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The Late Show With Stephen Colbert Era Gets Off to Great Start

The Late Show With Stephen Colbert started with a bit of The Colbert Report patriotic absurdity—there was our host, joining Americans from all over the country in a duet of “The Star Spangled Banner,” from bowling alleys to mechanic shops to baseball fields—ending with an umpire yelling “play ball!” The umpire? Watch and see who it is:

Thus begun Stephen Colbert’s reign as the host of the The Late Show, an appropriately odd, fun, video montage, which was followed by a great a lively bit of dancing with band leader Jon Batiste, the whole thing was bubbling over with genuine enthusiasm, excitement, and energy. And oh man, that miniaturized opening credits sequence! The awesome theme song by Jon Batiste and Stay Human!

“Hello nation,” were his first official words, another call back to his Colbert Report days. Here's his monologue, the opening credits and the theme song,

And honestly, how many late night hosts would not only have a "cursed amulet" on their stage, but offer it it's own comedy bit at the very start of their very first show? This is the kind of weirdness one can only hope, and trust, Colbert will never let go of. And frankly, he's the only late night host who could pull this kind of bit off with such a committed performance. And that's the thing, Colbert really can perform. Once the cursed amulet starts interrupting him, things get insanely silly, yet Colbert never winks at the audience. As he did so well on The Colbert Report, he gives himself over completely to whatever insanity he and his writing team have come up with.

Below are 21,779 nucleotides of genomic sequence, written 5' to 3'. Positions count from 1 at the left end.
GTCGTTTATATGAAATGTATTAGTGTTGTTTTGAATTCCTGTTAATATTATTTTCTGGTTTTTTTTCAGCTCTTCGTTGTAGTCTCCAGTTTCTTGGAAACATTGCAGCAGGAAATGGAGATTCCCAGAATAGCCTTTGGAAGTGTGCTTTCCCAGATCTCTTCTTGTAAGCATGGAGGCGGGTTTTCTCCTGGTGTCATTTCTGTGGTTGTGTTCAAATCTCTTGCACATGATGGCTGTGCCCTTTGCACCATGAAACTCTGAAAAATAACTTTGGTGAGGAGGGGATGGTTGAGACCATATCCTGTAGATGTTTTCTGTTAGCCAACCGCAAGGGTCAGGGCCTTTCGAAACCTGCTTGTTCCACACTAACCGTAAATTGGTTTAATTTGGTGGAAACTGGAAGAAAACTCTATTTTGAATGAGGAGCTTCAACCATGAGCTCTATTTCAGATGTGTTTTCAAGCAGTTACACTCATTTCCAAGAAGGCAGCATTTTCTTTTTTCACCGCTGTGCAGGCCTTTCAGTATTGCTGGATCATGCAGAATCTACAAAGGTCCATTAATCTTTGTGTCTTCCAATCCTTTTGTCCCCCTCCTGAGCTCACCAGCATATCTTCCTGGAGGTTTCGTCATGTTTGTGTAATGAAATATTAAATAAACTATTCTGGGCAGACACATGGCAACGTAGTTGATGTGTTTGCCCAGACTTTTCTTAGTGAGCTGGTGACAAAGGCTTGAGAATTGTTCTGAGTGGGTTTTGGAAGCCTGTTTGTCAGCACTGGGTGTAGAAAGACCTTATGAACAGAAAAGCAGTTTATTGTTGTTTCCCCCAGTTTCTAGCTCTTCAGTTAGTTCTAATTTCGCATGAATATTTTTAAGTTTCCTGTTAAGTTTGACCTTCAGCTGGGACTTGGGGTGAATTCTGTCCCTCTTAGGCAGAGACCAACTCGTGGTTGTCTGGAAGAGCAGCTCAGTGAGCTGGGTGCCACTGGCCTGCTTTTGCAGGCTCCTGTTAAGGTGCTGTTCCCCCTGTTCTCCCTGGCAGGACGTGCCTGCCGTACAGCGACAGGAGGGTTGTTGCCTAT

And this was just the first few minutes of the show, before Colbert feasted on all the Donald Trump lunacy he'd missed during his summer off the air, and then first guest George Clooney (typically charming, without a movie to promote…this is why they created clips for his fake movie, Decision Strike), followed by presidential nominee Jeb Bush (staying relentlessly on message), and a musical performance by Batiste and Stay Human in which they covered Sly and the Family Stone’s “Everyday People,” and had the legendary Mavis Staples join them, along with, Derek Trucks, Aloe Blacc, Brittany Howard from Alabama Shakes, and Buddy Guy.

It was a promising start to a new era for The Late Show. Colbert and his team clearly took advantage of their summer's worth of prep.

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The Credits is an online magazine that tells the story behind the story to celebrate our large and diverse creative community. Focusing on profiles of below-the-line filmmakers, The Credits celebrates the often uncelebrated individuals who are indispensable to the films and TV shows we love.

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